Lecia Bushak: Why Hand Sanitizer May Actually Harm Your Health

Stacy Rapacon: Great Funds You Can Own for $500 or Less

Cameron Huddleston: 7 Ways to Save on Home Decor

The Kosher Gourmet by Steve Petusevsky Exploring ingredients as edible-stuffed containers (TWO RECIPES + TIPS & TECHINQUES)

Jewish World Review July 21, 2006 / 25 Tamuz, 5766

Did You Ever Wonder, ‘What If . . .?’ Neither did we

By Gene Weingarten

Printer Friendly Version
Email this article

http://www.JewishWorldReview.com | Today we present another in the highly popular series of "What If?" columns, in which we explore alternative realities to reach universal truths about the human condition in as immature a fashion as possible.

What if money did grow on trees?

Faced with the certitude of the nearly instantaneous deforestation of Earth, resulting in the destruction of our ecosystem and the rapid extinction of humankind through carbon-dioxide asphyxia — all societies would immediately declare their currency worthless. International markets would collapse. Feudalism would return in a new world order based entirely on the barter of goods and services. Parents would tell their children, "What, do you think chickens grow on trees?"

What if you actually could smell fear? And anger, love, hatred, deception, envy, regret, etc. And they all had distinct odors?

All mystery and uncertainty, all strategy and artifice, would leach from personal human interactions. Flirting, politics, friendly discourse, business negotiations, even international diplomacy would fall victim to the universal olfactory lie detector. The very thing that distinguishes humans from animals — our sense of self — would erode, as our innermost emotions became public property. The fragrance industry would become a leading international economic power (France would briefly challenge the United States for world hegemony) as people sought cloaking devices to retain a sense of privacy and individuality. In the end, we would not be able to battle our physiology. The only way to save ourselves would be to eliminate the very feelings that expose us through the implacable tyranny of their scent. We would emotionally deaden ourselves. Earth would become a planet of odorless people who live by reason and logic alone. In that way, and only that way, could we live long and prosper.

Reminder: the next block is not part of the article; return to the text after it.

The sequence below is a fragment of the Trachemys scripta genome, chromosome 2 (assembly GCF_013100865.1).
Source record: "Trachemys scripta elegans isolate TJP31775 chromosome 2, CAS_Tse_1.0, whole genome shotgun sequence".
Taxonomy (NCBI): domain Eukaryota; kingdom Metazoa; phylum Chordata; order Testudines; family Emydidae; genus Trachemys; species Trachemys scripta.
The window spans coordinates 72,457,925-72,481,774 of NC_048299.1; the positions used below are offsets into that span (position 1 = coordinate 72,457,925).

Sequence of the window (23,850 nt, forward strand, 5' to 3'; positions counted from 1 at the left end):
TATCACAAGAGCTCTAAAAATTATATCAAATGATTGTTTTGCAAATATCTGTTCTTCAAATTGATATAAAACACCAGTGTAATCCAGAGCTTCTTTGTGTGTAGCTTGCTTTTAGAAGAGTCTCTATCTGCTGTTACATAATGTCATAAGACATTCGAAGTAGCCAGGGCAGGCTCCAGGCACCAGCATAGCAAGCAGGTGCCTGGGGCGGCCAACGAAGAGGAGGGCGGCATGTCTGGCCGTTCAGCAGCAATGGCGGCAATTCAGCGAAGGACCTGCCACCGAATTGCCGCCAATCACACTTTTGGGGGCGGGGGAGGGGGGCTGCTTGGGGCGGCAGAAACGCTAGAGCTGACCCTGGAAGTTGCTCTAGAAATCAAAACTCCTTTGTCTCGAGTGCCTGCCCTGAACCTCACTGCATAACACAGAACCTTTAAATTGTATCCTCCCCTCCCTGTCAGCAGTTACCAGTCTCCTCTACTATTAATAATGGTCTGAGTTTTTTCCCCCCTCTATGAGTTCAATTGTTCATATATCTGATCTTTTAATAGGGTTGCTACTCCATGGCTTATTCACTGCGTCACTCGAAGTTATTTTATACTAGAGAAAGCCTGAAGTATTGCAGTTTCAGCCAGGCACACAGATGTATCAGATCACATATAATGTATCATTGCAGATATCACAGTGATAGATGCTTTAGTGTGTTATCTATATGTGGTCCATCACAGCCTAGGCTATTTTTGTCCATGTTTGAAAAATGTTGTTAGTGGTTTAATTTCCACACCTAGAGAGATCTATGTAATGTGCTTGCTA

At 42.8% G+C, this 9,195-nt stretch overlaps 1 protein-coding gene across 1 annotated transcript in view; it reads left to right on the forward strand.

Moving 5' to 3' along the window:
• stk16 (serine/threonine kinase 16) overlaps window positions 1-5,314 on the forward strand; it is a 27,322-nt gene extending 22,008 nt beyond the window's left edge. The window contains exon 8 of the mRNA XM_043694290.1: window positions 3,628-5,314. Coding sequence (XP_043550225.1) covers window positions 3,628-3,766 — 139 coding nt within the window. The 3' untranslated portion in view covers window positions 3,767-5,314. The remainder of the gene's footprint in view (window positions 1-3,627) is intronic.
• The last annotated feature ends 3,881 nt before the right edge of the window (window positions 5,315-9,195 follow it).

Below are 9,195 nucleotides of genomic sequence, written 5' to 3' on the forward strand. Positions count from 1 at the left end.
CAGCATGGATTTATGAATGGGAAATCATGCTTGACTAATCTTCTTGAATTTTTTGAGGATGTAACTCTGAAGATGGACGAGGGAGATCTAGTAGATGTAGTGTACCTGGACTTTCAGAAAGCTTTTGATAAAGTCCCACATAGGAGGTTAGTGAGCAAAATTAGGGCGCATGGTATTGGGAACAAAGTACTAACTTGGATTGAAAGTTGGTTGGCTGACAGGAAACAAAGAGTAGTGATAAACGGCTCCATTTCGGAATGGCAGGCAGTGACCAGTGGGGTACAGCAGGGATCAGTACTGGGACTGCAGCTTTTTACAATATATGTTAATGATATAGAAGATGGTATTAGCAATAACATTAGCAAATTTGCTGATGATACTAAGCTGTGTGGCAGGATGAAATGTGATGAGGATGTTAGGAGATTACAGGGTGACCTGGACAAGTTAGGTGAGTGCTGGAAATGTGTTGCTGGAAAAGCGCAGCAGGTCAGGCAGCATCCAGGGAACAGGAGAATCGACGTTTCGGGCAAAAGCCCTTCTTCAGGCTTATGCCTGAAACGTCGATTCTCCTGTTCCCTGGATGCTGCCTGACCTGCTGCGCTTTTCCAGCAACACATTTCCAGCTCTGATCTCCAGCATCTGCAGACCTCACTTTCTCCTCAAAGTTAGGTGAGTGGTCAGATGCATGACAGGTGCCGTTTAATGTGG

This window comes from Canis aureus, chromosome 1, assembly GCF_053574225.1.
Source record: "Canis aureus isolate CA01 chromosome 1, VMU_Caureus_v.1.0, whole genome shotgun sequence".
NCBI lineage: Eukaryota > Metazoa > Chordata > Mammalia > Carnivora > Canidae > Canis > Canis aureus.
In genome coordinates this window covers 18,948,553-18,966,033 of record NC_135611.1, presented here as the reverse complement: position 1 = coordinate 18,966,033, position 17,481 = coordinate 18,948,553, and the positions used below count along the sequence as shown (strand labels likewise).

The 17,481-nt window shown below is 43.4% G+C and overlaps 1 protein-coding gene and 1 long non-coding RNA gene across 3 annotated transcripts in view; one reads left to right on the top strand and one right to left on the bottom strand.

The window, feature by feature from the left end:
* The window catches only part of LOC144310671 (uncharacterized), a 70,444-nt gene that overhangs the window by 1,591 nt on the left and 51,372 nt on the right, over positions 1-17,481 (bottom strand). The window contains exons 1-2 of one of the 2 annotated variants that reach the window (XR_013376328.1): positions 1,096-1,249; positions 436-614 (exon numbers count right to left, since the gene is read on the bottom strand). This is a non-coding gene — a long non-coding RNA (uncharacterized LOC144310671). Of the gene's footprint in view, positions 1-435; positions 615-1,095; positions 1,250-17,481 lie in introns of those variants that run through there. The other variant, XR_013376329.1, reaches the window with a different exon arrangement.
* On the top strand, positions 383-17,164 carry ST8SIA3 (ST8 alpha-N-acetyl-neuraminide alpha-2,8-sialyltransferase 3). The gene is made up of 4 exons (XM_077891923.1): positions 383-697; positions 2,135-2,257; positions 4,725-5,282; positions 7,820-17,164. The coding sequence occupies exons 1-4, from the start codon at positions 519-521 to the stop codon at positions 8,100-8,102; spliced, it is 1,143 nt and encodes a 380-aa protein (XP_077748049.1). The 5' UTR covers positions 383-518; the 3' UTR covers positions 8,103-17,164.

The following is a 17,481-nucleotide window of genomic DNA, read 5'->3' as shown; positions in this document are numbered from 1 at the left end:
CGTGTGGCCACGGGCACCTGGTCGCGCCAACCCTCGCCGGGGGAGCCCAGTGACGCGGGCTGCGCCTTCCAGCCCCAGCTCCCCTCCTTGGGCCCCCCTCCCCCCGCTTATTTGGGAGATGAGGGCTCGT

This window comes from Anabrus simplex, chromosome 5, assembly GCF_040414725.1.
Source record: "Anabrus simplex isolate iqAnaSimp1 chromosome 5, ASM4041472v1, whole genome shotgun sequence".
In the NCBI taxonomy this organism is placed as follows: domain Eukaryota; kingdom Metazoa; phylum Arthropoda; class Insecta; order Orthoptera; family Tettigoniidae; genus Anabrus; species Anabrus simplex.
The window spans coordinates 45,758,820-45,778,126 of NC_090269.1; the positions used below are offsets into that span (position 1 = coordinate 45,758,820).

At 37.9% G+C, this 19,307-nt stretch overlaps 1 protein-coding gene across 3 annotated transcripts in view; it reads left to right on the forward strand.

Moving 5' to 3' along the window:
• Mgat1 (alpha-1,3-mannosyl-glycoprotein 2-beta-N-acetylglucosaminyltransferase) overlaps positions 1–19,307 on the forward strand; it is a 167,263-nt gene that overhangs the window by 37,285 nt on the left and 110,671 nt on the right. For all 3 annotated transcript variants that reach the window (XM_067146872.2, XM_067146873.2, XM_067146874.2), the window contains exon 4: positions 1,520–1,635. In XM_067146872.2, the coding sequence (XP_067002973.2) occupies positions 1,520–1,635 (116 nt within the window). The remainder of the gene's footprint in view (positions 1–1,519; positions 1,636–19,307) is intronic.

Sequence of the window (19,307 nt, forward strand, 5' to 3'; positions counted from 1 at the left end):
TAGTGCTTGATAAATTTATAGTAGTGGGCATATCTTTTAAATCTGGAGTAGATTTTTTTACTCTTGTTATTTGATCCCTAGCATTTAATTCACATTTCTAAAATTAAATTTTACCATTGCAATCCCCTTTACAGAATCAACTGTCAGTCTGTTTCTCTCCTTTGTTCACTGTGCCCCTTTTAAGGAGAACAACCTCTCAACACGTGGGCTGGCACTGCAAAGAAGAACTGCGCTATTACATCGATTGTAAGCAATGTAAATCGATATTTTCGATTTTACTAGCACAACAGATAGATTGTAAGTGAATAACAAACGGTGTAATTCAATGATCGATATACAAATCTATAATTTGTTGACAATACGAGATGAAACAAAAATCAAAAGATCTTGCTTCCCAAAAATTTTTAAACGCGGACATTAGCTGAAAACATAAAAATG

What if nothing could float on water?

Let's see. No rubber duckies. Ice cubes would be ineffective, down there at the bottom of a drink. Because it relies on a float bulb, the flush toilet as we know it would not exist. Oh, also, you'd live in a wigwam. The first Europeans wouldn't have arrived here until 1915, about six of them, by blimp.

What if toilet paper cost $100 a roll?

I bet you women would still use it for number one.

What if the bacteria in our gut were sentient and could communicate with us, and began to demand civil rights?

Disaster. Without the biological assistance of bacteria, we would be prone to painful, emotionally crippling, even fatal intestinal afflictions. A coordinated work stoppage would be unthinkable. And yet, we are nearly powerless to negotiate. Destroying them would be suicidal. We would be a hostage sitting at the end of a gun barrel — in this case, the certainty of a lifetime of incapacitating gas, stabbing pains and lacerating, fire-hose diarrhea. Our future would be surgery followed by colostomy bags, followed by death, which would come as a mercy. Such a hostage opens the safe and says, "Take what you want."

What would they want? Intestinal microbes have a simple society. Though their material needs are few, they would pose enormous problems. Inarguably, they would demand an end to the use of broad-spectrum antibiotics, which create for them a holocaust. But that would not be the worst of it. The intestinal bacterium is a joyless life form, consigned to the fetid darkness of the human bowel, denied even the pleasure of sex. In the soiled and sordid world of bacteria, the only passion likely comes from the energetic surge from metabolism, the burning of food. They would demand more food — and not proteins or fiber, which are low in instantly burnable energy for the wanton rush they seek — but sugars and carbohydrates, incessant infusions of them to feed their ravenous, voluptuous needs. Enslaved by their extortion into gastronomic excess, we would become pimpled manatees: fat, flabby and — without antibiotics — susceptible to opportunistic infection. And we'd consider ourselves lucky.

What if — like "Aloha" — the English word for "Hello" also had another meaning, but that meaning was "Up yours"?

Well, in New York City, nothing much would change.

Every weekday JewishWorldReview.com publishes what many in in the media and Washington consider "must-reading". Sign up for the daily JWR update. It's free. Just click here.

Gene Weingarten writes the Below the Beltway humor column for The Washington Post. To comment, please click here.


© 2006 WPWG